Judge Swain dismisses suit filed by cooperatives claiming they were misled to buy PR bonds
By The Star Staff
The judge overseeing Puerto Rico’s bankruptcy cases, U.S. District Court Judge Laura Taylor Swain, recently dismissed a suit brought by six island credit unions accusing the government of leading them into buying Puerto Rico bonds, knowing it was not going to pay the debt.
Swain said the evidence provided was not strong enough to support the claims.
The six state-chartered credit unions are part of a financial cooperative system that provides banking and financial services to communities in Puerto Rico. They hold certain debt instruments issued by the Commonwealth of Puerto Rico, other commonwealth instrumentalities, and the Government Development Bank (GDB).
The cooperatives filed an adversary complaint against the Commonwealth, the GDB, the Financial Oversight and Management Board for Puerto Rico and its individual members, the Public Corporation for Supervision & Insurance of Cooperatives (COSSEC by its Spanish acronym), the GDB Debt Recovery Authority, the Puerto Rico Fiscal Agency and Financial Advisory Authority (AAFAF), the Puerto Rico Sales Tax Financing Corp. (COFINA), the Puerto Rico Highways and Transportation Authority (HTA), the Employees Retirement System of the Government of the Commonwealth of Puerto Rico (ERS), the Puerto Rico Electric Power Authority (PREPA), and the Public Buildings Authority (PBA).
The complaint, which was a second amended complaint, alleged that defendants engaged in a fraudulent scheme from 2009 to 2015 to coerce the cooperatives into buying government bonds while defendants knew that the bonds were unsustainable and would diminish in value.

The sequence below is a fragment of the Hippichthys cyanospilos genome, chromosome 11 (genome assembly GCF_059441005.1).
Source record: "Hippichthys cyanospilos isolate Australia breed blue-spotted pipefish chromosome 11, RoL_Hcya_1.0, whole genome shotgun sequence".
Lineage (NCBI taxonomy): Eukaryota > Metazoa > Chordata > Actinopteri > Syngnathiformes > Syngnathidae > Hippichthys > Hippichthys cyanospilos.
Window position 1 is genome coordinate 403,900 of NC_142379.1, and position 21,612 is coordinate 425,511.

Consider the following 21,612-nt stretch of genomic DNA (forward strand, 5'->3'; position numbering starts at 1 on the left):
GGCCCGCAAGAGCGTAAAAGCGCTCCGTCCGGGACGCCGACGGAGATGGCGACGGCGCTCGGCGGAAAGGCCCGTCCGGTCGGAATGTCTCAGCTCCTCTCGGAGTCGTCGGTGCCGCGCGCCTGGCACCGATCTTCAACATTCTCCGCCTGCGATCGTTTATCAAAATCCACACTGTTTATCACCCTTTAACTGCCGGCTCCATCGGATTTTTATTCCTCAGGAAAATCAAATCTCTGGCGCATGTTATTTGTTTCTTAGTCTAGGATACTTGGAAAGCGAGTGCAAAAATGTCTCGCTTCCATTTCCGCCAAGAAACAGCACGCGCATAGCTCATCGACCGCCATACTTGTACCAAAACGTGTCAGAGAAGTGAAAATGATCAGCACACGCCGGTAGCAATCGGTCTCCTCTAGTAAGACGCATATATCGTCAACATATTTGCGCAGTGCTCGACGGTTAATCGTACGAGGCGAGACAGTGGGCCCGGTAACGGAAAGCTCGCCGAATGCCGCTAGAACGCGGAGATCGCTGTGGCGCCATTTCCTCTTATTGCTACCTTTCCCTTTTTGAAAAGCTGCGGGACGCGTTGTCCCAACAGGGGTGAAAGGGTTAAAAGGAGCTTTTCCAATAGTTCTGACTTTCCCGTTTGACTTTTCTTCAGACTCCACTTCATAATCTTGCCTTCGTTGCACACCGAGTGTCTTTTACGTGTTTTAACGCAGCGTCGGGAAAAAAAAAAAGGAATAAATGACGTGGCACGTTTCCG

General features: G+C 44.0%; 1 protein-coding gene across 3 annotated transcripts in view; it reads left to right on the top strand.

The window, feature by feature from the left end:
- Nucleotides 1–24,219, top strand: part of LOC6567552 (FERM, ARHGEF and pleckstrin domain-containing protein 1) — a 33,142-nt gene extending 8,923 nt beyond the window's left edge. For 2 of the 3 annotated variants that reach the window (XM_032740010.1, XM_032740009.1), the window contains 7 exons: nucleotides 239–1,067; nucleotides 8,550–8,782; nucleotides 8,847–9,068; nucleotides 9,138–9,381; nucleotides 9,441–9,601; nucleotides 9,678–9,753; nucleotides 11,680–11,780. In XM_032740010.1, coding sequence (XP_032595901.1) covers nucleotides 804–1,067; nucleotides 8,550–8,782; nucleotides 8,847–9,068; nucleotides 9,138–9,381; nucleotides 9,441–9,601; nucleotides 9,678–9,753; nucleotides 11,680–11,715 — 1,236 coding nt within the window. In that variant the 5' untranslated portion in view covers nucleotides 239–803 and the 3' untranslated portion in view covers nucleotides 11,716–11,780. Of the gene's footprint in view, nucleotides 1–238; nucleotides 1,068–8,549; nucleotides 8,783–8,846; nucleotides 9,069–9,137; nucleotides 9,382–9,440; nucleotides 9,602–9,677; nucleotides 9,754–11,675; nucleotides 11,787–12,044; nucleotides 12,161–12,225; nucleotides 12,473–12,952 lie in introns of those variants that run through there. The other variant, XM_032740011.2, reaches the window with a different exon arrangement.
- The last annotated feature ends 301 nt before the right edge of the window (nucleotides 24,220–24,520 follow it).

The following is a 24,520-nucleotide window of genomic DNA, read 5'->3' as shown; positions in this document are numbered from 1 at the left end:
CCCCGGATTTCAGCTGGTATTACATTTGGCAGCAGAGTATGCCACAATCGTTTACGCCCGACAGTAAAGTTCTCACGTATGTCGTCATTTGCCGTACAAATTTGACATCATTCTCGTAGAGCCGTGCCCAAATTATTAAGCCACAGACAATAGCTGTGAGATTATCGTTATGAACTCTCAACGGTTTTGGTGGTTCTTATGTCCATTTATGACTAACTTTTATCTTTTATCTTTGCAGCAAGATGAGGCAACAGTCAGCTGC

While the second amended complaint is unclear as to which government bonds each plaintiff purchased and when, they allege that approximately 65% of the cooperatives’ investment portfolio consists of government bonds.
When the government filed for bankruptcy in 2017, the cooperative system had to engage in a plan to avoid a collapse of that banking system.
The complaint said the fraudulent scheme violated Puerto Rico contract and tort law, Puerto Rico’s Act Against Organized Crime and Money Laundering, and provisions of the commonwealth and United States constitutions, and, in the alternative, entitled them to a claim for unjust enrichment. They said the government had said the bonds were secure investments.
They sought an order from Swain exempting their claims from discharge as part of the government bankruptcy. Swain said the allegations for the most part amount to conclusory assertions that fraud occurred at unspecified meetings attended by unspecified individuals over a four-year period. She also said the cooperatives failed to provide evidence of the false statements.